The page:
Tuesday, April 29, 2014

Celebrating Luxembourg's Independence *

Photo: Luxemburger Wort / Wort.lu
Today, the Grand Duchy marked the 175th anniversary of its independence, which actually occurred ten days ago, with a special celebration attended by the government, representatives of parliament, Luxembourg's mayor as well as members of the Grand Ducal Family and more.

Photo: Luxemburger Wort / Wort.lu
Already the Congress of Vienna in 1815 had granted Luxembourg formal autonomy. Being considered one of the strongest fortifications in Europe, several states had an interest in the newly created Grand Duchy. In the end, King Willem I of the Netherlands was given the country in exchange for the Principality of Orange-Nassau which went to the Prussian kings. Luxembourg also became a member of the German Confederation and Prussian troops took over the fortress.

In 1830, however, much of the Luxembourgish population joined the Belgian revolution against Dutch rule and in 1839, through the Treaty of London signed on April 19th, the Grand Duchy of Luxembourg was declared an independent state though its size was nearly cut into a half as the west of the country became the Province of Luxembourg of the newly-created Kingdom of Belgium. The Grand Duchy of Luxembourg and the Kingdom of the Netherlands were ruled in personal union by King-Grand Duke Willem I and two of his descendants until 1890 when the House of Orange-Nassau died out in male line and Luxembourg fell to the Walram branch of the House of Nassau.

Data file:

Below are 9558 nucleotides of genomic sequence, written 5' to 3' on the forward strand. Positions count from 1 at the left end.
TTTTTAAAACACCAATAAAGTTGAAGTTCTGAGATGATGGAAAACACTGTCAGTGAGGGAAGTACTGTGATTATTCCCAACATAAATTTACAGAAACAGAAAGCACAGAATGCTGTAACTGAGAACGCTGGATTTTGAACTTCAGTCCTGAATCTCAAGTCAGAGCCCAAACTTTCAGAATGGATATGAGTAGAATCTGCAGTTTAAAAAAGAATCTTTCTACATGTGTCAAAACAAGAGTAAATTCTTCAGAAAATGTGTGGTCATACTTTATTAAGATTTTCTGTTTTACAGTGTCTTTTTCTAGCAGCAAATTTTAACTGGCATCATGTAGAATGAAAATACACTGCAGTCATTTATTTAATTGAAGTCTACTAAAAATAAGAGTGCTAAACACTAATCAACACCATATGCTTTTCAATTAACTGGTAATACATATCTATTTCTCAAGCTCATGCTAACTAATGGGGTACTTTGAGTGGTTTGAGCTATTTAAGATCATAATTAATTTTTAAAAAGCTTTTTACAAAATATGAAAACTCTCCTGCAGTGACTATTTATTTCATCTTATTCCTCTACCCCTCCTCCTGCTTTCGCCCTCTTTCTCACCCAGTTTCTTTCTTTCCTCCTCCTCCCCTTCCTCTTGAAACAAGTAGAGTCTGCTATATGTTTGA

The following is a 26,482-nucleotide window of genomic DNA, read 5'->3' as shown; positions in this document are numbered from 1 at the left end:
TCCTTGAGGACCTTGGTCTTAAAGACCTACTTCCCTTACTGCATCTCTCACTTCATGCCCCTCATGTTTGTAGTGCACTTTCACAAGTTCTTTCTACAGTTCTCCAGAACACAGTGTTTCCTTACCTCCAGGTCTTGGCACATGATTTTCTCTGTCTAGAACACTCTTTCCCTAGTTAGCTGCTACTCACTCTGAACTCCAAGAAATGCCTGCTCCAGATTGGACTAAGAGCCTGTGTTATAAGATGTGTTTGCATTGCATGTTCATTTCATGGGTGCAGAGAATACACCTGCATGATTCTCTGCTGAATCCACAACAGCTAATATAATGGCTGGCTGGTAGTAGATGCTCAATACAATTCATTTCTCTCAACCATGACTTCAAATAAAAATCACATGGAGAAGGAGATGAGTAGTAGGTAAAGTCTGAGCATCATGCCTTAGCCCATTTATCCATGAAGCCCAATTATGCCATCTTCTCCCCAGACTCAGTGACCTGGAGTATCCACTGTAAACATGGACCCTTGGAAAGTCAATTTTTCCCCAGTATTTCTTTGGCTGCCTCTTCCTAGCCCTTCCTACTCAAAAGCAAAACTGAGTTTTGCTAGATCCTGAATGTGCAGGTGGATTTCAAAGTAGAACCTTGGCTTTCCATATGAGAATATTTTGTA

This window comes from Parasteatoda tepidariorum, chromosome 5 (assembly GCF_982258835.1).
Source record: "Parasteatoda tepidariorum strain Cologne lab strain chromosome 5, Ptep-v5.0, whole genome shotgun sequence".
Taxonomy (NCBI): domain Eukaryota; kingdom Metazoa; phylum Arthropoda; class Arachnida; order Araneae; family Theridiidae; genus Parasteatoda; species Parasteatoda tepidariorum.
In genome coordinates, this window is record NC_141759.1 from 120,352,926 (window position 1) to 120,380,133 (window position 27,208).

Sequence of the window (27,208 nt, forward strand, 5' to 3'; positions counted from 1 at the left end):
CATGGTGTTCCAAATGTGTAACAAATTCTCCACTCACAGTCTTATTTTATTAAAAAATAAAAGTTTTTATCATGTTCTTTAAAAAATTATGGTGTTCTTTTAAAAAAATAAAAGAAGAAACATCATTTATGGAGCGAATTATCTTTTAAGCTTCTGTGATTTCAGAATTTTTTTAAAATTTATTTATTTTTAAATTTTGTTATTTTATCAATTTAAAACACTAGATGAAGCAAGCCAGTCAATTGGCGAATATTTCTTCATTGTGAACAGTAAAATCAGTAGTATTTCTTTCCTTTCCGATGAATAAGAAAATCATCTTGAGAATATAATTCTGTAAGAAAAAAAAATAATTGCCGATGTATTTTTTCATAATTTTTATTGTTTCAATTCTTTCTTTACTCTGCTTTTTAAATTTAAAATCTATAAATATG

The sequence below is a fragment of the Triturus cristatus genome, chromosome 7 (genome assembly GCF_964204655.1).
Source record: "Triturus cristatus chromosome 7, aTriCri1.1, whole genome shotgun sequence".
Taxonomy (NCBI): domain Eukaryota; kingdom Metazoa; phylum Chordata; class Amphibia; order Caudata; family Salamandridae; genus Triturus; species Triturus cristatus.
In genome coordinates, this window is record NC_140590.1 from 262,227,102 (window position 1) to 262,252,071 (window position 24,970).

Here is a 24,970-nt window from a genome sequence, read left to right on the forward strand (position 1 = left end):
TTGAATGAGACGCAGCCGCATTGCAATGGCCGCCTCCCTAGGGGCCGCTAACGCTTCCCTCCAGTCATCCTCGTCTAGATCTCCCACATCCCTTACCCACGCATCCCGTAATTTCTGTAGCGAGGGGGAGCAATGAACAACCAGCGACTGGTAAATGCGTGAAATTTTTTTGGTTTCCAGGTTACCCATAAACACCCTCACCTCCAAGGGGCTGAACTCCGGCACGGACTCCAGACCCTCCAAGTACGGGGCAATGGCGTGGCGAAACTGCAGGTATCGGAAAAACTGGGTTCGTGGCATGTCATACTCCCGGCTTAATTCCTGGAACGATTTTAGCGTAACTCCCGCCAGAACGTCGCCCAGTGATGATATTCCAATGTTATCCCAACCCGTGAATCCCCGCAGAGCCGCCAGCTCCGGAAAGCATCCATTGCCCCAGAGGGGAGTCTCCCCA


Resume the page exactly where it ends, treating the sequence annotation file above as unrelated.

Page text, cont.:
Photo: Luxemburger Wort / Wort.lu
Grand Duke Henri, who gave a speech during the celebratory event, was accompanied by Grand Duchess Maria-Teresa sporting Princess Ingeborg's brooch, as well as Hereditary Grand Duke Guillaume and Hereditary Grand Duchess Stéphanie. (Someone call Satan and tell him to get on his long johns cause hell just might freeze over, I think for once I don't mind Stéphanie's wide-legged pants as they actually go together with the rest of her outfit. Plus, in not as surprising news, I love her up-do!)

Grand Duke Jean was also supposed to attend the event though he did not as has the cold. However, Prime Minister Xavier Bettel still mentioned him in his speech calling the former Grand Duke "a witness of the last century". Being born shortly after Luxembourg's very own abdication crisis surrounding his aunt, Grand Duke Jean witnessed the Grand Duchy changing from an agricultural backwater to what it is today.

More visuals of the event can be found at Wort in German, Wort in French and Tageblatt as well as RTL and the website of the cour. RTL also has a video (starting at 2:10).

Source: Wort

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